PITTSBURGH (KDKA) — It’s one more major example of just how huge this Marcellus Shale boom is becoming.
Shell Oil may build something called an ethylene cracker – a major petro-chemical plant – in our region. The plant is expected to spawn a whole new industry – producing ethylene – a by-product of shale drilling to make plastics.
KDKA Investigator Andy Sheehan has a look at the benefits and the concerns.
Somewhere in the Pittsburgh region Shell wants to build the cracker complex. It would cost billions to construct, create more than 10 thousand jobs and spawn a whole new industry; but it also raises concerns among environmentalists who say not so fast.
The cracker refinery operated by Shell in Singapore is a sprawling petro-chemical complex covering a square half mile.
Shell has whittled down potential local sites for such a refinery to four – in Ohio, West Virginia or right here in Southwestern Pennsylvania. The company will make a decision by the end of the year, promising jobs and economic development.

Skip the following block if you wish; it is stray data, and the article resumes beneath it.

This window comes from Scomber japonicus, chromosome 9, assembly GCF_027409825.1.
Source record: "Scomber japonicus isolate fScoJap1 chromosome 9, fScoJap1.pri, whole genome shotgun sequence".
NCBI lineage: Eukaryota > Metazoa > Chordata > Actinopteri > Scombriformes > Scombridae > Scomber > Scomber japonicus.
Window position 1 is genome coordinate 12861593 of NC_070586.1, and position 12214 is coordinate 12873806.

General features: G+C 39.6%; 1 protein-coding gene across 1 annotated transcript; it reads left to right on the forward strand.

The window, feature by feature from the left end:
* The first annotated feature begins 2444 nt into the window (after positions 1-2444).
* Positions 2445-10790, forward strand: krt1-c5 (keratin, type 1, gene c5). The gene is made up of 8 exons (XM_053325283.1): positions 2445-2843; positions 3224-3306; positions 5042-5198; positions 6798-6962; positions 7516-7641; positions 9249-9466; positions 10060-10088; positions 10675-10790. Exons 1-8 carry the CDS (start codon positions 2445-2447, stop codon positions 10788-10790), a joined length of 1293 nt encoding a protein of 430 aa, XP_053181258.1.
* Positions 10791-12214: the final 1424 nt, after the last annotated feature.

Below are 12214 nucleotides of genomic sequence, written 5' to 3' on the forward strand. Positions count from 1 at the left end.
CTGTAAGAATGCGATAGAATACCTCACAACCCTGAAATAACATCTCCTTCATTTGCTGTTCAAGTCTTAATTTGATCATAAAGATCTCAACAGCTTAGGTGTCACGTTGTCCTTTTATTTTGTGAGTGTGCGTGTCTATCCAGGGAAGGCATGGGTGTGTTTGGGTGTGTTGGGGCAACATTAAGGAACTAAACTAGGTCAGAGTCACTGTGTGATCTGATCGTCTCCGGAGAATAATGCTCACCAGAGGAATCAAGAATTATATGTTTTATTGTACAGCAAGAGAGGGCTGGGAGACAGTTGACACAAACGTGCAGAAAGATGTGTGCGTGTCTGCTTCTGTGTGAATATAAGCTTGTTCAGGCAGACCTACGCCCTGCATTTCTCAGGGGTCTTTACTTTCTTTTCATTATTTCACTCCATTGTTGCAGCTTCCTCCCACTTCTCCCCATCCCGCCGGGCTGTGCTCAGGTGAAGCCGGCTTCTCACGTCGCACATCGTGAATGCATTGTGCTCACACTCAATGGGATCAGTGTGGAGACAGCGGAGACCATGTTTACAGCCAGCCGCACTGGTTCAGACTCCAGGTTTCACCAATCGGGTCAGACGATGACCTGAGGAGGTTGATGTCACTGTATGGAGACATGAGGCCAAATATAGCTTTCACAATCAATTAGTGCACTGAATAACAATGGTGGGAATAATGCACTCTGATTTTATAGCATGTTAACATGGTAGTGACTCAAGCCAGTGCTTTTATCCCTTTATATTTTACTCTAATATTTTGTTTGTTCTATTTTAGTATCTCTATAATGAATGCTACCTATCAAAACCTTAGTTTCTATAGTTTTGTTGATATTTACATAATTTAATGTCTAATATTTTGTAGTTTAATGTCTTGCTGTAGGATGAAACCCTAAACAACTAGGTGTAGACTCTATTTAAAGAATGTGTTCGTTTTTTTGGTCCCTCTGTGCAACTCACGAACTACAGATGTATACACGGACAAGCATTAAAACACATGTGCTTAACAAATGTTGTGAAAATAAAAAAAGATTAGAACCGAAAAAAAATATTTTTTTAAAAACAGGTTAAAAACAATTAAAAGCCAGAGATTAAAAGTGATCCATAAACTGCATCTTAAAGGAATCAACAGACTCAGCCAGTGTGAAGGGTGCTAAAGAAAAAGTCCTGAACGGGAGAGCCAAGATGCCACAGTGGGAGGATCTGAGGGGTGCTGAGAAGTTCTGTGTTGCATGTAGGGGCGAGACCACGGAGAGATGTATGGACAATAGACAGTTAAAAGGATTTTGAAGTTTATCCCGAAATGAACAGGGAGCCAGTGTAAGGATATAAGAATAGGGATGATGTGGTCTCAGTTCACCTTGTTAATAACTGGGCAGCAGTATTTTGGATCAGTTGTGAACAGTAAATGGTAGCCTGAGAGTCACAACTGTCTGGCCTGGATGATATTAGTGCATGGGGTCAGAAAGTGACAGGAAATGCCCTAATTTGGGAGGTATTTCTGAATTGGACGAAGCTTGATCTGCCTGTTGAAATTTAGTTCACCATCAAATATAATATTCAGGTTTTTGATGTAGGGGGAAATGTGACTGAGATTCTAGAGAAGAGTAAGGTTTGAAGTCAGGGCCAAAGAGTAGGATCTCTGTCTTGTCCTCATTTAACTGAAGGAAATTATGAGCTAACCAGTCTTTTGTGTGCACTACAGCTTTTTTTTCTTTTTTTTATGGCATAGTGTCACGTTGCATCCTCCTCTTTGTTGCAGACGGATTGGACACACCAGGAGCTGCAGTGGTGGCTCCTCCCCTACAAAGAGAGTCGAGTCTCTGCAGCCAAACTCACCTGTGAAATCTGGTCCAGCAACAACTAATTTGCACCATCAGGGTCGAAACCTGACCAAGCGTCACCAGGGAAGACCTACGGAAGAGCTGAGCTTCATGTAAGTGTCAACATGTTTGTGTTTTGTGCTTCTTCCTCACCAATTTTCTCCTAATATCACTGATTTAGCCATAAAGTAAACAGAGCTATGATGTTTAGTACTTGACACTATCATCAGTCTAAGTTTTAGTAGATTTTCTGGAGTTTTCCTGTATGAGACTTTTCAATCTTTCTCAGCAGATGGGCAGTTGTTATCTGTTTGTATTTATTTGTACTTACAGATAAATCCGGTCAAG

“It would be the first large-scale, petro-chemical industry in this region in quite some time,” said Bill Langin, of Shell Appalachia.
Shell says the cracker refinery will generate more than 10 thousand construction jobs, several hundred permanent jobs and claims there will be five spin-off jobs for every one of those.
Pennsylvania is pushing hard to get those jobs.
Gov. Tom Corbett’s Office says: “We are vigorously pursuing the ethylene cracker. The Governor has been personally involved.”
However, environmentalists want the state to put on the brakes.
Myron Arnowitt, of Clean Water Action, says there are lots of unanswered questions.
“It’s going to be a very big pollution source,” says Arnowitt. “What are the emission for this plant going to be? What kinds of control is this company willing to put in? What about accidents? What about hazards?”
To transport raw materials and the finished products, the company will require waterways and railroad access as well as a minimum of 250 acres – that’s something Shell could find in many brownfield sites – abandoned mill properties along the Mon.
“We are considering both brownfield and green field sites,” said Langin.
Still, Arnowitt and others don’t know if we want to return to our industrial past.
“The region is just discovery we have three rivers here and there’s a lot that’s valuable about them besides floating industry there,” he said.
So, we’ll learn just where the cracker will go within the next few months. Then, the debate about it will begin in earnest.